Although the federally owned visitor center on North Cache Street has been closed because of Teton County’s high COVID-19 risk level, similar federal facilities in Grand Teton National Park are remaining open.
The National Elk Refuge, which manages the in-town Jackson Hole and Greater Yellowstone Visitor Center, sent word last Thursday that its doors would shut until the COVID-19 risk level abated. In the meantime, “limited services” will be offered outside the visitor center seven days a week when weather allows.
“The move to close the interior of the visitor center is in line with agency guidance, which prioritizes the health and safety of refuge staff, volunteers, partners and visitors,” Elk Refuge officials announced in a statement.
The National Elk Refuge is under the jurisdiction of the U.S. Fish and Wildlife Service, part of the U.S. Department of Interior.
The National Park Service shares the same federal government parent — the Interior Department — but its guidance differs when it comes to operating public facilities in high COVID-19 risk areas, which Teton County is at the moment. As a result, Grand Teton National Park is keeping its visitor centers open for the time being.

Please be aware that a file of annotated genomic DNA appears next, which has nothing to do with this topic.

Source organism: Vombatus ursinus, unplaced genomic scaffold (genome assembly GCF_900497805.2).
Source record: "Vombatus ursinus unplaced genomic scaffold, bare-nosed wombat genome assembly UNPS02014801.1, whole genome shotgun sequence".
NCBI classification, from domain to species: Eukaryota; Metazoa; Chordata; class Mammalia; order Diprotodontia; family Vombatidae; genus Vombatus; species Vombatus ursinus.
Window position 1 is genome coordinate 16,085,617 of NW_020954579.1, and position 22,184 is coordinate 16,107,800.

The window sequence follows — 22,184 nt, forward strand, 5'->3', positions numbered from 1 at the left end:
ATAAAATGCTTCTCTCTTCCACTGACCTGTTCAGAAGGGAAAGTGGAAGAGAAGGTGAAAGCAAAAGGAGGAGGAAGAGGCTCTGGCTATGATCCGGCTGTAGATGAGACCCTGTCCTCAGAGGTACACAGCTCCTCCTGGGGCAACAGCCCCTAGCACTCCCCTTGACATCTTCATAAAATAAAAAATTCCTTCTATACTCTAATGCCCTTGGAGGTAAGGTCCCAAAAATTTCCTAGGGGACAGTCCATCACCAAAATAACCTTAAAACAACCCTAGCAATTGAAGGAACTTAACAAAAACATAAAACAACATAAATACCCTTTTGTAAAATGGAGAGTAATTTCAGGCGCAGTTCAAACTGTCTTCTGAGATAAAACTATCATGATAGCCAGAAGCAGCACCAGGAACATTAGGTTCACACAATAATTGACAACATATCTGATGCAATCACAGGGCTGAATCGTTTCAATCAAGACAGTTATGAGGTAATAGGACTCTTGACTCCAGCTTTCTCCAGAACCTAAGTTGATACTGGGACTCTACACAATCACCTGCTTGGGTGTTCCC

“We do have the mask requirement for anybody inside federal facilities, and if you cannot socially distance outside you should have a mask on, but our facilities are open at this time,” Teton Park spokeswoman Denise Germann said.
Yellowstone National Park’s visitor centers and ranger stations located in Teton County were open on Monday, according to its website.